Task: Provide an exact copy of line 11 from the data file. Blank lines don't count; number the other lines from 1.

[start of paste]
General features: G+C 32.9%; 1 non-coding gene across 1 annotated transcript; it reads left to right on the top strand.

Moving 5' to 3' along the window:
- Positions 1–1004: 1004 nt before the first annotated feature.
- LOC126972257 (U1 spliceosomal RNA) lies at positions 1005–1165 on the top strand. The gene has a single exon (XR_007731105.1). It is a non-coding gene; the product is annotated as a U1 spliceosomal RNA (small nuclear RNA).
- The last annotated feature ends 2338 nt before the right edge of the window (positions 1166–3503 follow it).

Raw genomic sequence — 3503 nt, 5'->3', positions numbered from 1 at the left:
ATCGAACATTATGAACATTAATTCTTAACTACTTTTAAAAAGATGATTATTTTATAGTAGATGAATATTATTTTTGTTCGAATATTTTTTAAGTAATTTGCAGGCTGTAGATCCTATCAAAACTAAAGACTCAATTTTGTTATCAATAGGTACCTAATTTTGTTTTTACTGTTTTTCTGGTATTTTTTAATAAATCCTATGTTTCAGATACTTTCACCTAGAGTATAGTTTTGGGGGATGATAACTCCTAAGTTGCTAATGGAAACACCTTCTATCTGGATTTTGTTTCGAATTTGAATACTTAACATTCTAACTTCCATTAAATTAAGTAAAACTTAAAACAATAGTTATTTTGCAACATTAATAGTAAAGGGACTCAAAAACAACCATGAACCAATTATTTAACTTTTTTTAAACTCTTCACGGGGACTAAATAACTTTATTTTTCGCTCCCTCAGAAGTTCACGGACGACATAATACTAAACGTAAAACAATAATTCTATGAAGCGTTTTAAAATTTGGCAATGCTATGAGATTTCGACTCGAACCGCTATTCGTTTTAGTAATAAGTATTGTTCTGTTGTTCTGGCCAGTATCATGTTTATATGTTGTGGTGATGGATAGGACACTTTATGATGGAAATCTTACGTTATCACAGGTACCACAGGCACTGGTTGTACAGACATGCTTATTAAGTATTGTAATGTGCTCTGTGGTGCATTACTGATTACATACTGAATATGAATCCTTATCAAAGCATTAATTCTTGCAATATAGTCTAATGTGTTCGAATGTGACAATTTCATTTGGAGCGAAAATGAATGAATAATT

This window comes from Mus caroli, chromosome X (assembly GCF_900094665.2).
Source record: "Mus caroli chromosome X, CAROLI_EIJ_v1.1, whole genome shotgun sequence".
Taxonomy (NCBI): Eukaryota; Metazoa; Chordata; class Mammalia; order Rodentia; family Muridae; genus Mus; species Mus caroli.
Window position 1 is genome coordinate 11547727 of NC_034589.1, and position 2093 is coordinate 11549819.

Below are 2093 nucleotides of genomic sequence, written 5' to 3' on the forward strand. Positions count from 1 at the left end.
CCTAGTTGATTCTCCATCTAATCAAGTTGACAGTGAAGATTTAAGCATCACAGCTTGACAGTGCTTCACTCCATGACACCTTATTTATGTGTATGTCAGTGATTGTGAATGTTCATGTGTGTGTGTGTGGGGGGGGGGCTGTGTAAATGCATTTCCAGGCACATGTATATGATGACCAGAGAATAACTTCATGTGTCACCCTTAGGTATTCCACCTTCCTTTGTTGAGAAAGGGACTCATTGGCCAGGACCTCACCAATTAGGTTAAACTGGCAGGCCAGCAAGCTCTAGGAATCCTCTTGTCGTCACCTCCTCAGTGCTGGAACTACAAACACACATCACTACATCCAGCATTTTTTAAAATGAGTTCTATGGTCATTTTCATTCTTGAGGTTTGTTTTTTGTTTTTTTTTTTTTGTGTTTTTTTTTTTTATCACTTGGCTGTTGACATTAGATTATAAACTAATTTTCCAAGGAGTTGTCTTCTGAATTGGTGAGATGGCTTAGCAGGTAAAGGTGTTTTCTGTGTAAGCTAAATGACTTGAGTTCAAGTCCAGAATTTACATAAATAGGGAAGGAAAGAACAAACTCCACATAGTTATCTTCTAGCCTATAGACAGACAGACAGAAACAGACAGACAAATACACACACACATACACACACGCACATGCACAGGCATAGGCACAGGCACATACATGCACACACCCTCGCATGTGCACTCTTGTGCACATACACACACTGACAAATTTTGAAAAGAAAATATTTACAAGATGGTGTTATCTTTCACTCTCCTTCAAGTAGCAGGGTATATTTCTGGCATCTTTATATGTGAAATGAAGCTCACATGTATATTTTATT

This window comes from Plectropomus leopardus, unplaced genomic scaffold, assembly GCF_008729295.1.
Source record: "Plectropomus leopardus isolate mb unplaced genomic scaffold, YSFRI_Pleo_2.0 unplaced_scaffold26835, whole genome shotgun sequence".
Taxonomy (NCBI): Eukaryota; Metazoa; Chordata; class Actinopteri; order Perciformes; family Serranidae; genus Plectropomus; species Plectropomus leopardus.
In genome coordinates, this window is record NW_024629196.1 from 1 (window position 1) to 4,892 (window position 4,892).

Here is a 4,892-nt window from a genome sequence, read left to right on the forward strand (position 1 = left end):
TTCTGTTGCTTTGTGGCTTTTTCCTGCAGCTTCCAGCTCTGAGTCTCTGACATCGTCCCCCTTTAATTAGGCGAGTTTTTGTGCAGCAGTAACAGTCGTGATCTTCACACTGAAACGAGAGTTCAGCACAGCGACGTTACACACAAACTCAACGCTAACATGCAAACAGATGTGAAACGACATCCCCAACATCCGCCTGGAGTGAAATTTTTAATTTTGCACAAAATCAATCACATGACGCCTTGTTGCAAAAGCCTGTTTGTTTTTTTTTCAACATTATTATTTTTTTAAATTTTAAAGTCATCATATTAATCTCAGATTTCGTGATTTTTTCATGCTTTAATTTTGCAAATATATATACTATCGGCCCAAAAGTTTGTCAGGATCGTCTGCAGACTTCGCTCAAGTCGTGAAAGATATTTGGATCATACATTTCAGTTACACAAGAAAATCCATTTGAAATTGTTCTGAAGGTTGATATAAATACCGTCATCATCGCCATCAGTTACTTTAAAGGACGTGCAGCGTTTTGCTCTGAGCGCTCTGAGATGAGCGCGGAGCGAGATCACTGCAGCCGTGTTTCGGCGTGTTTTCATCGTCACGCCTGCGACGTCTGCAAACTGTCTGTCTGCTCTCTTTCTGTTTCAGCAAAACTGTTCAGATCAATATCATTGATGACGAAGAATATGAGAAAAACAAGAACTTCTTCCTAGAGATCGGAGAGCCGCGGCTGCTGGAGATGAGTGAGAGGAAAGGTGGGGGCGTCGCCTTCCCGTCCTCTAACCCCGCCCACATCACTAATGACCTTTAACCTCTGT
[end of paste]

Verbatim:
Window position 1 is genome coordinate 11547727 of NC_034589.1, and position 2093 is coordinate 11549819.